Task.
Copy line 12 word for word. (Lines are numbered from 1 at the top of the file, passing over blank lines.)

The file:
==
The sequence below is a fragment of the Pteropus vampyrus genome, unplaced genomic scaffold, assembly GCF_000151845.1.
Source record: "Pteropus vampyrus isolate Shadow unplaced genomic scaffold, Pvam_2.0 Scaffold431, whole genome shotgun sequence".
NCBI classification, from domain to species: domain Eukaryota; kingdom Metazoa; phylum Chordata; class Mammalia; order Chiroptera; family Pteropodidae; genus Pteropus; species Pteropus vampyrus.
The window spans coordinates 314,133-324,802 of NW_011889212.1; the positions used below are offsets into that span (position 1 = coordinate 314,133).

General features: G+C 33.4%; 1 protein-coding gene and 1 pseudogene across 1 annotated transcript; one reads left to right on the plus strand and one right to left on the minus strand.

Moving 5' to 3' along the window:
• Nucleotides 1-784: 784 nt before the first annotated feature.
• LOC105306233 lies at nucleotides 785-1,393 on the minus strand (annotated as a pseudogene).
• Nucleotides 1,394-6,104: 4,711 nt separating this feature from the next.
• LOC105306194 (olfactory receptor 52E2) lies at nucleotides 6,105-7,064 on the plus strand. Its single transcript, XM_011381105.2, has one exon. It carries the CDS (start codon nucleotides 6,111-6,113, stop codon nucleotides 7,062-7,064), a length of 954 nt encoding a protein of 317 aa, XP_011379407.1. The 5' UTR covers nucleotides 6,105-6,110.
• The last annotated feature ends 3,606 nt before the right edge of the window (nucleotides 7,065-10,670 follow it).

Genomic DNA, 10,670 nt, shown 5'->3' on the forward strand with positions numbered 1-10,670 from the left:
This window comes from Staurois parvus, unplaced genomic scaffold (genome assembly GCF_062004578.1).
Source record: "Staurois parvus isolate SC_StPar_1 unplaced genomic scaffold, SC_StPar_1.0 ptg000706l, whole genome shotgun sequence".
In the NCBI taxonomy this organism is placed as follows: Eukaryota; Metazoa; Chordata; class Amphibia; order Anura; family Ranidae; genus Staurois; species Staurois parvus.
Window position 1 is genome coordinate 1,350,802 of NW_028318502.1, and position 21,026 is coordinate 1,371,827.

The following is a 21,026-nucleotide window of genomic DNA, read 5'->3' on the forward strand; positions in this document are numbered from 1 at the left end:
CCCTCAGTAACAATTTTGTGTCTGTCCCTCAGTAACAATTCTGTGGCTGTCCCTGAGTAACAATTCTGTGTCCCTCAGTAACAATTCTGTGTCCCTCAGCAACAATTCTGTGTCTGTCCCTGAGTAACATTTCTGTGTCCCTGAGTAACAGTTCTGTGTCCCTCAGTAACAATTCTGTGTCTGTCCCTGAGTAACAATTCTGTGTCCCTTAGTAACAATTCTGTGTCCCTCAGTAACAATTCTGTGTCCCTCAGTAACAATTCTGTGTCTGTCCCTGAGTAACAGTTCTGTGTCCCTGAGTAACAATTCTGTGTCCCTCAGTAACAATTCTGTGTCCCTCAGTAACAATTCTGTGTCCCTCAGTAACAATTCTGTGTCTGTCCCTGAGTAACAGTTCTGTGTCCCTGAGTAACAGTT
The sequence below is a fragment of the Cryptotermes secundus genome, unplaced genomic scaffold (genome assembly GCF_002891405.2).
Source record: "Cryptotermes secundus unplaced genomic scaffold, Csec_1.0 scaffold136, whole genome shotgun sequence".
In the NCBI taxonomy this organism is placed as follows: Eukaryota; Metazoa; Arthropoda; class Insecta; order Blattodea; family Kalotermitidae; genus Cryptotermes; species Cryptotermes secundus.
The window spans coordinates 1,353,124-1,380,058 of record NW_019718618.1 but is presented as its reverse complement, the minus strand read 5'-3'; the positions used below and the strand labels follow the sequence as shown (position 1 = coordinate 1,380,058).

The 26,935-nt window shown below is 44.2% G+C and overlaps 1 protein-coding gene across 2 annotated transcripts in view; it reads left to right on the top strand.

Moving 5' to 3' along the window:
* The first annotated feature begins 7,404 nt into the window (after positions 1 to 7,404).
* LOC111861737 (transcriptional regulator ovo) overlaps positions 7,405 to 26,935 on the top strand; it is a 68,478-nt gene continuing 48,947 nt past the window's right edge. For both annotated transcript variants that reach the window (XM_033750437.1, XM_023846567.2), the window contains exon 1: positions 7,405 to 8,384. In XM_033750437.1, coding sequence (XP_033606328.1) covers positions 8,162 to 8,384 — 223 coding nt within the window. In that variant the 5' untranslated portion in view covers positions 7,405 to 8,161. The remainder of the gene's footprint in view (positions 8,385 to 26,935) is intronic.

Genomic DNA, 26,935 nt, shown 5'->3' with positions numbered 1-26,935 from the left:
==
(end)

Genomic DNA, 10,670 nt, shown 5'->3' on the forward strand with positions numbered 1-10,670 from the left: